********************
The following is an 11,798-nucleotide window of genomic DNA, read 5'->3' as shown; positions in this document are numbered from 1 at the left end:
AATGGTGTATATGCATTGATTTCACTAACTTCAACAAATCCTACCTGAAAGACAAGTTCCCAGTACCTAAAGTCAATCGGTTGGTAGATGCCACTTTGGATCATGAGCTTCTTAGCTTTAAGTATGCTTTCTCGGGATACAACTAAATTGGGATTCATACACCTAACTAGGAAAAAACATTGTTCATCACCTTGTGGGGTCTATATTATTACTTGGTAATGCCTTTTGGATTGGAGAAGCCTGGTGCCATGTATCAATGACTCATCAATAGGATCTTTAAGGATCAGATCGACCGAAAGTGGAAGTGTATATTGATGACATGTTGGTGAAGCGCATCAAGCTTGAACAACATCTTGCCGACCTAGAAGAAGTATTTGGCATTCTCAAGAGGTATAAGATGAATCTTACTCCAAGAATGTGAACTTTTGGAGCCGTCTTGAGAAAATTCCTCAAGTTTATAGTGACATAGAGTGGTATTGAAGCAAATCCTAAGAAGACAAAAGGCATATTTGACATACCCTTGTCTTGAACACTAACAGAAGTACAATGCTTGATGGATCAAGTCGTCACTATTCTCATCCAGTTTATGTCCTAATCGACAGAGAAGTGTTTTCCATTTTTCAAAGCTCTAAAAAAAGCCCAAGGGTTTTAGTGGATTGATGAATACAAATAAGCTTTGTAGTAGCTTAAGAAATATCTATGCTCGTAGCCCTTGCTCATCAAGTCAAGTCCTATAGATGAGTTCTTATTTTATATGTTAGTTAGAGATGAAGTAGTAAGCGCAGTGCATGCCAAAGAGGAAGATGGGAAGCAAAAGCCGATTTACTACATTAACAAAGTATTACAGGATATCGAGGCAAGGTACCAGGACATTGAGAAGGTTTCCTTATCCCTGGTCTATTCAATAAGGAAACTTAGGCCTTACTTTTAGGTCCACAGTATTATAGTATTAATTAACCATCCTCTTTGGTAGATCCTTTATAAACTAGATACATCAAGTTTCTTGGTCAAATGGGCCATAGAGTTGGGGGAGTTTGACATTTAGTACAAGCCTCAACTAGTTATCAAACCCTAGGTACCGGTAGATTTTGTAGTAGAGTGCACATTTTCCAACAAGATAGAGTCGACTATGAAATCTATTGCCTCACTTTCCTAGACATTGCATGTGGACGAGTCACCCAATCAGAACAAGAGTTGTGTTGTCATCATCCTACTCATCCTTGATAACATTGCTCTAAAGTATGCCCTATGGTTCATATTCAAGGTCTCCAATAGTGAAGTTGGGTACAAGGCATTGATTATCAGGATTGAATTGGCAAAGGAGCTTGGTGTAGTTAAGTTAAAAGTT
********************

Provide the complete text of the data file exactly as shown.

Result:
The following is an 11,798-nucleotide window of genomic DNA, read 5'->3' as shown; positions in this document are numbered from 1 at the left end:
AATGGTGTATATGCATTGATTTCACTAACTTCAACAAATCCTACCTGAAAGACAAGTTCCCAGTACCTAAAGTCAATCGGTTGGTAGATGCCACTTTGGATCATGAGCTTCTTAGCTTTAAGTATGCTTTCTCGGGATACAACTAAATTGGGATTCATACACCTAACTAGGAAAAAACATTGTTCATCACCTTGTGGGGTCTATATTATTACTTGGTAATGCCTTTTGGATTGGAGAAGCCTGGTGCCATGTATCAATGACTCATCAATAGGATCTTTAAGGATCAGATCGACCGAAAGTGGAAGTGTATATTGATGACATGTTGGTGAAGCGCATCAAGCTTGAACAACATCTTGCCGACCTAGAAGAAGTATTTGGCATTCTCAAGAGGTATAAGATGAATCTTACTCCAAGAATGTGAACTTTTGGAGCCGTCTTGAGAAAATTCCTCAAGTTTATAGTGACATAGAGTGGTATTGAAGCAAATCCTAAGAAGACAAAAGGCATATTTGACATACCCTTGTCTTGAACACTAACAGAAGTACAATGCTTGATGGATCAAGTCGTCACTATTCTCATCCAGTTTATGTCCTAATCGACAGAGAAGTGTTTTCCATTTTTCAAAGCTCTAAAAAAAGCCCAAGGGTTTTAGTGGATTGATGAATACAAATAAGCTTTGTAGTAGCTTAAGAAATATCTATGCTCGTAGCCCTTGCTCATCAAGTCAAGTCCTATAGATGAGTTCTTATTTTATATGTTAGTTAGAGATGAAGTAGTAAGCGCAGTGCATGCCAAAGAGGAAGATGGGAAGCAAAAGCCGATTTACTACATTAACAAAGTATTACAGGATATCGAGGCAAGGTACCAGGACATTGAGAAGGTTTCCTTATCCCTGGTCTATTCAATAAGGAAACTTAGGCCTTACTTTTAGGTCCACAGTATTATAGTATTAATTAACCATCCTCTTTGGTAGATCCTTTATAAACTAGATACATCAAGTTTCTTGGTCAAATGGGCCATAGAGTTGGGGGAGTTTGACATTTAGTACAAGCCTCAACTAGTTATCAAACCCTAGGTACCGGTAGATTTTGTAGTAGAGTGCACATTTTCCAACAAGATAGAGTCGACTATGAAATCTATTGCCTCACTTTCCTAGACATTGCATGTGGACGAGTCACCCAATCAGAACAAGAGTTGTGTTGTCATCATCCTACTCATCCTTGATAACATTGCTCTAAAGTATGCCCTATGGTTCATATTCAAGGTCTCCAATAGTGAAGTTGGGTACAAGGCATTGATTATCAGGATTGAATTGGCAAAGGAGCTTGGTGTAGTTAAGTTAAAAGTT